The International Cycling Union (UCI) and Association of Professional Cyclists (CPA) have restated their determination to enhance rider safety at races and announced new measures, to be introduced in 2020.
It follows a meeting between the UCI and the CPA at the former's headquarters in Aigle in Switzerland.
The UCI claim it has listened to the safety concerns of riders - passed on by the CPA - following a series of incidents at major and national races in recent weeks.
Last month, the world governing body was criticised as being "irresponsible" for allowing the under-23 men's time trial to go ahead at the Road World Championships in Yorkshire.
It came after a number of riders narrowly avoided serious injury following spectacular crashes, with heavy downpours making for dangerous racing conditions.
The UCI and CPA have agreed to set out a road map over the coming weeks, to engage in several working meetings attended by representatives of the riders, teams and organisers.
These meetings should lead to specific proposals being put to the vote by the UCI Management Committee, with a view to being applied from the 2020 season onwards.
These measures will be presented at the UCI WorldTour seminar on December 10 and 11.
"The safety of cyclists is an absolute priority and I would like to thank the CPA for their cooperation at the meeting," UCI President David Lappartient said.
"Along with our partners from cycling's various families, we have already done much to improve race conditions for riders, although recent events have reminded us that we can never rest on our laurels.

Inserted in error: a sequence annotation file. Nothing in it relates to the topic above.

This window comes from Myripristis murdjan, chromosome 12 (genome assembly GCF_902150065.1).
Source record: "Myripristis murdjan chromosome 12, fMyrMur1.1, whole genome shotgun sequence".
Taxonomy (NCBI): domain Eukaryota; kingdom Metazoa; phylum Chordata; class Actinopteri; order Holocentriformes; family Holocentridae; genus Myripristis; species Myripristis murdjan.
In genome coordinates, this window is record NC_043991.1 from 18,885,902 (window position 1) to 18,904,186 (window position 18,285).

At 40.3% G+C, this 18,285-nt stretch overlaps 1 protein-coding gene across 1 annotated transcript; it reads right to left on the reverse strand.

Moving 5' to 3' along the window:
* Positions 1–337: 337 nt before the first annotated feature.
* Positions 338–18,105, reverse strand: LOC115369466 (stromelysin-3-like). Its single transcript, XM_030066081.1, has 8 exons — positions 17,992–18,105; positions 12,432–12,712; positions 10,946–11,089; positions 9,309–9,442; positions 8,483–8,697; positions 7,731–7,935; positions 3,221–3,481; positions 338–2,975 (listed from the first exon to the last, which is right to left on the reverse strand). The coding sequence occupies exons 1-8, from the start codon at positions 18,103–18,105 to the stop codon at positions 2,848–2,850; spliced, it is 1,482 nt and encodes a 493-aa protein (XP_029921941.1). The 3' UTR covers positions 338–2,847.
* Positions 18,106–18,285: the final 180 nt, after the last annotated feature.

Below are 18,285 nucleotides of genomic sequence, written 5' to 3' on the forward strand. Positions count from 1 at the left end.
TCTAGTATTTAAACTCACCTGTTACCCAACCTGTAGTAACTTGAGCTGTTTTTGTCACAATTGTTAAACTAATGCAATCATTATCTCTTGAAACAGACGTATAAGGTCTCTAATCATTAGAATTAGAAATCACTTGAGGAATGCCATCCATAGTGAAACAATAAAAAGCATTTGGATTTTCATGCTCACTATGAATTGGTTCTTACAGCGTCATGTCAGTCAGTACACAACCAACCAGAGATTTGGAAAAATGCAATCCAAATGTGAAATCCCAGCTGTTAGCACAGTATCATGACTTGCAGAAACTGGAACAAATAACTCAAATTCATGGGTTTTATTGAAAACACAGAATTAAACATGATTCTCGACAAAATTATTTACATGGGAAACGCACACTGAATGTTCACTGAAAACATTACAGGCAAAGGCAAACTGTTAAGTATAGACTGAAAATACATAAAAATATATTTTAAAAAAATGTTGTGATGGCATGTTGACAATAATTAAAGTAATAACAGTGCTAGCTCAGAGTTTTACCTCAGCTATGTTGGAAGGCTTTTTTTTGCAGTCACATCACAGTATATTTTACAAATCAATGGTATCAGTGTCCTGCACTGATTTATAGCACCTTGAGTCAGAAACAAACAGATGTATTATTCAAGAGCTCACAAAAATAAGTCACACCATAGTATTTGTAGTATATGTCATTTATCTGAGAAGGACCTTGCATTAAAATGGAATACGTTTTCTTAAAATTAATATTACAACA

"In assuming a sense of responsibility shared by our Federation and the relevant stakeholders, we will come up with a joint response to the legitimate concerns of riders by taking strengthened actions as of next year."
CPA President Gianni Bugno added: "Rider safety is one of the CPA's key missions, and we are delighted that the UCI is listening on this issue and is determined to do something about it.
"We are going to come up with specific proposals as part of a constructive approach, with the aim of seeing significant measures introduced for the benefit of riders in 2020."
The UCI has reiterated the importance cyclist safety, which is a core aspect of its development strategy and one of its key objectives, although it is an area that falls within the exclusive responsibility of the organisers.
In collaboration with representatives of professional road cycling's stakeholders - riders, teams and organisers - the UCI has implemented in recent years what it describes as a series of "bold initiatives", including the Extreme Weather Protocol in 2016.
The body also cites the introduction of technical advisors at UCI WorldTour and UCI Women’s WorldTour races in 2017 and 2019, respectively.
It also points to the publication of guidelines for vehicle circulation in the race convoy and the updating of the UCI WorldTour specifications for organisers, both in 2017.
Other initiatives highlighted are safe-driving awareness courses for vehicle drivers and motorcyclists at UCI WorldTour races in 2017 and national teams at the UCI Road World Championships in 2018, and the reduction in the size of teams competing on the UCI WorldTour last year.
"Since 2017, the UCI has also had the option of referring anyone contravening the regulations and guidelines to its Disciplinary Commission," the body said.
"A number of sanctions have been imposed, particularly against drivers, while other proceedings brought against organisers are currently ongoing."